Thomas Merton on ambition

Thomas Merton was a Protestant before he became a Catholic, a very worldly writer and critic before he became a monk, an intellectual before he began to try to become something more profound than an intellectual.

His language does not speak to us, perhaps, couched as it is in words like God and sin. This is too bad, because he has profoundly important things to say to us in these final days of an old civilization and (one hopes!) the dawning days of a new one. The old civilization was rooted in individual ambition and competition; the new one will perhaps become rooted in a larger, higher kind of ambition of which, in this still benighted time, it is nearly useless to speak.

From The Seven Story Mountain, page 227.

But the conversion of the intellect is not enough. And as long as the will, the domina voluntas, did not belong completely to God, even the intellectual conversion was bound to remain precarious and indefinite. For although the will cannot force the intellect to see an object other than it is, it can turn it away from the object altogether, and prevent it from considering that thing at all.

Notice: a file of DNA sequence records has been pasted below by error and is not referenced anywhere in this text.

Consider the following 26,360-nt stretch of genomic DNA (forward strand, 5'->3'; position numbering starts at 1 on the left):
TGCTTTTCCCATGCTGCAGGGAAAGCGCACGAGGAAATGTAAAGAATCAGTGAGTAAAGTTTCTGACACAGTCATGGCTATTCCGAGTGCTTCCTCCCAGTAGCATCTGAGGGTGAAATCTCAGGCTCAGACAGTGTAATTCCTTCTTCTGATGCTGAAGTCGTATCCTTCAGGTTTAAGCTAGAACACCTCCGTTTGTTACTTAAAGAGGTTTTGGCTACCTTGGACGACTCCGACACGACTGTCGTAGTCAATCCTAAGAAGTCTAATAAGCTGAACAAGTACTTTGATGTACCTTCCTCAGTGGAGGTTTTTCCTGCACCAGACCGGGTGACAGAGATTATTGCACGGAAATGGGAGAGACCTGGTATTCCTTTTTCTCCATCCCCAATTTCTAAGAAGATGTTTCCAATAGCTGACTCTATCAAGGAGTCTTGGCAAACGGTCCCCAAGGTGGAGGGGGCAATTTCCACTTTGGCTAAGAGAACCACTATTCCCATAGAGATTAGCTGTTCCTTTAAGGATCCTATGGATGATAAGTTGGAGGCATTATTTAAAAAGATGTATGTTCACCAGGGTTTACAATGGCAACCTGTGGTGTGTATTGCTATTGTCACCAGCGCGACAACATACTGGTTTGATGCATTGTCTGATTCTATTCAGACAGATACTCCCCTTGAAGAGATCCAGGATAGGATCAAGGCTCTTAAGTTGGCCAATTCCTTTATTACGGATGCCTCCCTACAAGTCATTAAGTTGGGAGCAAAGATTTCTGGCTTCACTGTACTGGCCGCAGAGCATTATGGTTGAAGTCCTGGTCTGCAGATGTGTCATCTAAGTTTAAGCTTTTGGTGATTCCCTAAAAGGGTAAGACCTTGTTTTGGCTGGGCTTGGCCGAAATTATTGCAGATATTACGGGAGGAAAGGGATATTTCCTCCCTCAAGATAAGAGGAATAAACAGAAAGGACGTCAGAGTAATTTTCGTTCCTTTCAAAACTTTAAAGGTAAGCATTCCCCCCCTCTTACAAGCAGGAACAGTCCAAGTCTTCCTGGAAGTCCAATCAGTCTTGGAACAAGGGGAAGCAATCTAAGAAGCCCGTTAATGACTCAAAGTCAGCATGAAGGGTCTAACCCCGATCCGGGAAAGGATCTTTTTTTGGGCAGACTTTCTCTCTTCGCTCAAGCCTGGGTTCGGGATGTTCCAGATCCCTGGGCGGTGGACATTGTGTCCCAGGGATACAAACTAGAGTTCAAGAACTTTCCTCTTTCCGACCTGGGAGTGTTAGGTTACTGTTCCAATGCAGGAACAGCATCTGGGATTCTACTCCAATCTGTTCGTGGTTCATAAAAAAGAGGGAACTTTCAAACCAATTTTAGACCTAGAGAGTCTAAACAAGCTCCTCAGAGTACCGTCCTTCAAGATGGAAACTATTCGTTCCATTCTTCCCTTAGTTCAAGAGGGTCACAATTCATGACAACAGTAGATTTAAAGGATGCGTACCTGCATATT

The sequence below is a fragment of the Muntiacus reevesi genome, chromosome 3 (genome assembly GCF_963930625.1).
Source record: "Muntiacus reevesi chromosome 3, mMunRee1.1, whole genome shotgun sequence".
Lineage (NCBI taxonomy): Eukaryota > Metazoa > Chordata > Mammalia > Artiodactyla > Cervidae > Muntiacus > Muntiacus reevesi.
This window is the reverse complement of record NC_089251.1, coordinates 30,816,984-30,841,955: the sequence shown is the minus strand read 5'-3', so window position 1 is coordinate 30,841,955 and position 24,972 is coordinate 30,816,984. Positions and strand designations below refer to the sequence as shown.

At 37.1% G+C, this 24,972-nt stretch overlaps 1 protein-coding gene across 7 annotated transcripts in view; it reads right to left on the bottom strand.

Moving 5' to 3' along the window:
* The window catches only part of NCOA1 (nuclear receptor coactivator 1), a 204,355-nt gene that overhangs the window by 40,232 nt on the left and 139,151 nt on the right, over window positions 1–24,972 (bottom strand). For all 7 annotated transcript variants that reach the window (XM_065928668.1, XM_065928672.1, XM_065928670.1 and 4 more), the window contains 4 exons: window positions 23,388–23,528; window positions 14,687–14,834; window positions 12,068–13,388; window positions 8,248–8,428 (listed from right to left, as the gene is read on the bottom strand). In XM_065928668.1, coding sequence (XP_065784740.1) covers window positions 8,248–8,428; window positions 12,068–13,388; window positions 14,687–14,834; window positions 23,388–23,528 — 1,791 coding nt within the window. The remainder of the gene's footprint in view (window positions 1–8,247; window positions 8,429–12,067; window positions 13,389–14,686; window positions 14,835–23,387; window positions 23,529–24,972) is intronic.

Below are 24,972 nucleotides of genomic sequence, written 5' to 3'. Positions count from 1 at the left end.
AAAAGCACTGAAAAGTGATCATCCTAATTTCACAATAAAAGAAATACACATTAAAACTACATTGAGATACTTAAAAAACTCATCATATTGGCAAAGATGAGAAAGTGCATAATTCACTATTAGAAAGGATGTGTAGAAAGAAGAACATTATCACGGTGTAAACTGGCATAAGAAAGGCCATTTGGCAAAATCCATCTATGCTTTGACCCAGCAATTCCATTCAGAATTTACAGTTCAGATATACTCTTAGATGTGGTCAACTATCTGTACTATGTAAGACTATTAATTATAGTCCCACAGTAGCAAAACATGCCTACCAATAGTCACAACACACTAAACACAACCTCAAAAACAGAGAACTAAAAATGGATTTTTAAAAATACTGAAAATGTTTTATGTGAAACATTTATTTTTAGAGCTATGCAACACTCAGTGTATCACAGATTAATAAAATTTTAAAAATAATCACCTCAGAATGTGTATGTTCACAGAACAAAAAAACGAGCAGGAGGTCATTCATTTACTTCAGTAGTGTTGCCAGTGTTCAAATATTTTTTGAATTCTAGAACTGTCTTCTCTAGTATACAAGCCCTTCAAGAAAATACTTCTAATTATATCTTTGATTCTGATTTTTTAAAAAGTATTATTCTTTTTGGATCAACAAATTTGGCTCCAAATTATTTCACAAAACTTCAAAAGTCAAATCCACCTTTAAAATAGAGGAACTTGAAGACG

Where was my will? “Where your treasure is, there will your heart be also,” and I had not laid up any treasures for myself in heaven. They were all on earth. I wanted to be a writer, a poet, critic, a professor. I wanted to enjoy all kinds of pleasures of the intellect and of the senses and in order to have these pleasures I did not hesitate to place myself in situations which I knew would end in spiritual disaster-although generally I was so blinded by my own appetites that I never even clearly considered this fact until it was too late, and the damage was done.

Of course, as far as my ambitions went, they are objects were all right in themselves. There is nothing wrong in being a writer or a poet-at least I hope there is not: but the harm lies in wanting to be one for the gratification of one’s own ambitions, and merely in order to bring oneself up to the level demanded by his own internal self-idolatry. Because I was writing for myself and for the world, the things I wrote were rank with the passions and selfishness and sin from which they sprang. An evil tree brings forth evil fruit when it brings forth fruit at all.

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